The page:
ONTARIO—Ontario is raising the general minimum wage from $11 to $11.25 per hour, effective October 1, 2015. Minimum wage rates for jobs in special categories such as liquor servers, homeworkers and students are also increasing at the same time.
The increase is the result of recent changes to the Employment Standards Act, 2000 (ESA) that tie minimum-wage increases to Ontario’s Consumer Price Index (CPI). This was recommended by the Minimum Wage Advisory Panel in its final report last year.
Increasing the minimum wage in a fair and predictable manner is part of the government’s economic plan for Ontario. The four-part plan is building Ontario up by investing in people’s talents and skills, building new public infrastructure like roads and transit, creating a dynamic, supportive environment where business thrives and building a secure savings plan so everyone can afford to retire, a press release states.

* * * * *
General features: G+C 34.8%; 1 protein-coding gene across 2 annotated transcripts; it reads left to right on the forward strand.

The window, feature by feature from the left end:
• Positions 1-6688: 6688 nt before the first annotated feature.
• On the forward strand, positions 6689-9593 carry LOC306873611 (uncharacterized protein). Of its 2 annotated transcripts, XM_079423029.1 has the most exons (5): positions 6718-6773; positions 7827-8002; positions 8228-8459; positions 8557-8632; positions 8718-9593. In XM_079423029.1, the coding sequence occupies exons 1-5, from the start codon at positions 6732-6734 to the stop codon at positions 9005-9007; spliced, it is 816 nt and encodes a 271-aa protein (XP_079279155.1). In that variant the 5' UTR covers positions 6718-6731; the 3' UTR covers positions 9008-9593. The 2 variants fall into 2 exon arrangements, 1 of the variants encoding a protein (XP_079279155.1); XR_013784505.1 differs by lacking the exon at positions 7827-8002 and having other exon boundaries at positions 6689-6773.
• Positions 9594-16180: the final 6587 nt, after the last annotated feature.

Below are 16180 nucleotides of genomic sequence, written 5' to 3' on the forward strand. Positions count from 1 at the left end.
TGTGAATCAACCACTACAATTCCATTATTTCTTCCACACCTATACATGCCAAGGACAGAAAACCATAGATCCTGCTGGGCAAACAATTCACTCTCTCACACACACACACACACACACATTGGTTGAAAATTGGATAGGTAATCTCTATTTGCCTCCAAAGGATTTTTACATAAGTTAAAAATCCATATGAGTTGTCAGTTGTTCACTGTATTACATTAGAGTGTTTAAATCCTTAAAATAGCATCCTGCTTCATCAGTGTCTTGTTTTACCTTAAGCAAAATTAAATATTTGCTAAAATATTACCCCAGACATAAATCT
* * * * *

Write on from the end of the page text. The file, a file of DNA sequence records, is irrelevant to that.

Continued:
“Our government has taken politics out of minimum wage increases while ensuring wages for Ontario workers keep pace with inflation and businesses have time to prepare for payroll changes,” said Kevin Flynn, Minister of Labour. “This puts more money in people’s pockets, gives our businesses predictability and helps build a more prosperous economy, while ensuring a fair society for all.”
The government enacted legislation last fall that amended the Employment Standards Act, 2000 (ESA) to tie future annual increases to minimum wage to Ontario’s Consumer Price Index (CPI). This will be the ninth minimum wage increase since 2003. Primary sectors employing minimum wage earners are accommodation and food, retail trade, and agriculture.
Minimum wage increases are to be announced by April 1 each year, and will be effective on October 1 of the same year.